The studio opened its doors in September within a vacant wing of the high school as a temporary measure.
Both schools are managed as separate entities but come under the umbrella of Christleton Learning Trust along with Christleton High School.
The Education and Skills Funding Agency has just submitted plans for a brand new building for the studio school on the footprint of a 1960s block in the centre of the QPHS frontage between what were originally the detached girls’ and boys’ school buildings.
That block would be partly demolished but with the frame and floors retained around which the new building – with two storeys to the front and three storeys to the rear – would be remodelled and reclad.
The studio, for 14-19-year-olds of all abilities, draws students from across Cheshire, Wirral and North Wales. It is run in partnership with Bank of America Merrill Lynch and other multinationals based in and around Chester. It will house a maximum 330 students when full.
A document accompanying the plans states: “Together they are committed to providing an educational experience that will equip young people from all backgrounds and abilities for future work anywhere in the world.”
The studio is not a typical school in the traditional sense with, for example, different types of working spaces.
In addition to classrooms, there are intended to be hubs, co-learning and lecture spaces plus specialist art facilities, science labs, staff and student support areas as well as a dining room to be shared with QPHS. There is a longer school day from 8.30am until 4.30pm, with doors open from 7.30am.
There are GCSE courses for 14-16-year-olds and the International Baccalaureate Career Programme aimed at 16-19 year-olds, which is an internationally accepted qualification as an alternative to A-Levels and providing entry into higher education.
Questions have been raised about the sustainability of the studio by free school critic David Plunkett, a retired county council education officer, who discovered there were just 85 students enrolled for the initial intake instead of the predicted 120.
Mr Plunkett, from Curzon Park, said: “This expenditure of £4million is staggering for such a small number of pupils and does not bode well for the success of the school and whether they have judged their market correctly at all. All research such as that by IPPR (Institute for Public Policy Research) points to studio schools not filling up.”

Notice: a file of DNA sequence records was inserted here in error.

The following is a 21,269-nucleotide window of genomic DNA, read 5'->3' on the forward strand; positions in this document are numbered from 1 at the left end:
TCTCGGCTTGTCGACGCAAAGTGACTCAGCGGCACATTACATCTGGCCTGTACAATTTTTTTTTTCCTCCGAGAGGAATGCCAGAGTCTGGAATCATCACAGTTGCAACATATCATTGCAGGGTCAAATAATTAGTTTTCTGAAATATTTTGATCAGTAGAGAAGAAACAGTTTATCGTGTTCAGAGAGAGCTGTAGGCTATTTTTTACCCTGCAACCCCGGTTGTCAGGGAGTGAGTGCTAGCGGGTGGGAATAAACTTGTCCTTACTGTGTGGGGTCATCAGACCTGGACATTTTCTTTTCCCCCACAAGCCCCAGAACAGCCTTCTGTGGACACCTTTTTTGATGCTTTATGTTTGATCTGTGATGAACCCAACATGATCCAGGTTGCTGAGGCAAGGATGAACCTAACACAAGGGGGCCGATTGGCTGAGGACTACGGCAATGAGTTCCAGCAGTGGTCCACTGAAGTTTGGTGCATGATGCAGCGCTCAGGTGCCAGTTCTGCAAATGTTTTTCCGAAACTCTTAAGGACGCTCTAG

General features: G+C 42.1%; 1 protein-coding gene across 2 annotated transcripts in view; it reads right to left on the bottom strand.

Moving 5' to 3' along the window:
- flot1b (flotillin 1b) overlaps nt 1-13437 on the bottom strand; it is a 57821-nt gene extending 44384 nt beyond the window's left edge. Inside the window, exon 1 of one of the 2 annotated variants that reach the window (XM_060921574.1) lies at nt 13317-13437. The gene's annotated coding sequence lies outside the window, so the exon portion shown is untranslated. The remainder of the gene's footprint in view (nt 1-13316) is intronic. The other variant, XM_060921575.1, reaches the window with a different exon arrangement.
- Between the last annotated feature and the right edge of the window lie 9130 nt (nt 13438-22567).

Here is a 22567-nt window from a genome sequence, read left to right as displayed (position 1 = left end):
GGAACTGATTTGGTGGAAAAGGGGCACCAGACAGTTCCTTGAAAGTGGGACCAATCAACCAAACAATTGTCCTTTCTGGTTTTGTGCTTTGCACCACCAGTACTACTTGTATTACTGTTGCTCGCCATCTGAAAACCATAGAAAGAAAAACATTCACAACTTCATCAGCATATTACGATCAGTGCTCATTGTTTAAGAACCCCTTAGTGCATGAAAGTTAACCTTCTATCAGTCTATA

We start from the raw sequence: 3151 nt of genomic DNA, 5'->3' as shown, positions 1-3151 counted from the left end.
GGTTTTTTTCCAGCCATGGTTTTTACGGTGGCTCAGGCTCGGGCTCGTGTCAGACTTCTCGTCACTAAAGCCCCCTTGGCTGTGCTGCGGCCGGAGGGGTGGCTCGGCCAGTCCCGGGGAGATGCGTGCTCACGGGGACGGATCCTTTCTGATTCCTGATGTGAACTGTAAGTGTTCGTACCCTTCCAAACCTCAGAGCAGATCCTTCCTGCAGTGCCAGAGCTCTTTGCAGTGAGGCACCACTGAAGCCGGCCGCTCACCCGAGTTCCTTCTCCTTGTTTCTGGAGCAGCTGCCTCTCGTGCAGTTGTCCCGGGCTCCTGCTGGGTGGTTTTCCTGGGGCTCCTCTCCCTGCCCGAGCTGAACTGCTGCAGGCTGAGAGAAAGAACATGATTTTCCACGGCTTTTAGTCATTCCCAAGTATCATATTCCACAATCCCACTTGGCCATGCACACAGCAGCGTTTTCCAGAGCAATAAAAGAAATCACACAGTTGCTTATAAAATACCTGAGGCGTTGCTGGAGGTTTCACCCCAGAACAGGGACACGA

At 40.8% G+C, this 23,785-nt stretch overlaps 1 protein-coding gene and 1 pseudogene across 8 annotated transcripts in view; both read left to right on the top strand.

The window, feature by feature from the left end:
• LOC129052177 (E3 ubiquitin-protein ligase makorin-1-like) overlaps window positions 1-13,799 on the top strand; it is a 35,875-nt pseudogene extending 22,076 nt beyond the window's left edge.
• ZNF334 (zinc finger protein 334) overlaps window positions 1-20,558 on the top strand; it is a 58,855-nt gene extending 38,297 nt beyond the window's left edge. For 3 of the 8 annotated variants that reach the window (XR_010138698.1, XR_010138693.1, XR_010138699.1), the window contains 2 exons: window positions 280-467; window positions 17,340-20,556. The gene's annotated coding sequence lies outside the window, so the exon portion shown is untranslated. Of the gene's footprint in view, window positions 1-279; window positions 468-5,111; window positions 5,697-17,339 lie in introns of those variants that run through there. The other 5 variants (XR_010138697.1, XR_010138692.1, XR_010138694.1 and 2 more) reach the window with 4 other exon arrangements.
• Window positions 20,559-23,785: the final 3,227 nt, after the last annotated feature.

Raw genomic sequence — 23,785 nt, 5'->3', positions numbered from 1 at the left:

But Kate Ryan, principal of Christleton International Studio, responded: “We recruited 85 students from a number discussed with the DfE of 90-120 students. We sent 140 offers out and some students did not take their offer as they chose other courses, their GCSE results were lower than expected or that they had settled into their previous schools and were no longer looking for a move. As of today we have 82 students with students choosing to move from other schools mid term also.
“Some of our students have decided that they were better suited to an A-Level curriculum or a vocational course at college and we have supported students to ensure that they are on the right courses for them which will afford them the best of opportunities in the future.
“We will grow to 200 next year, 280 the year after and then reach capacity in Year 4. We only opened with Year 10 and Year 12 and opening in temporary accommodation restricted our numbers in our opening year. The interest in next year has been really pleasing with 79 offers already sent out and we are only in November.
"We continue to offer student information sessions three evenings a week to prospective families. I think we can be confident to say that there is demand for a small, personalised education which has efficient use of technology at its core.”
Ms Ryan added: “We are thrilled our permanent home for our school is moving forward and that there has been such a positive response to the reuse of another building from the local community. With so many exciting things already happening, we are all looking forward to a space to grow and flourish in the coming years.”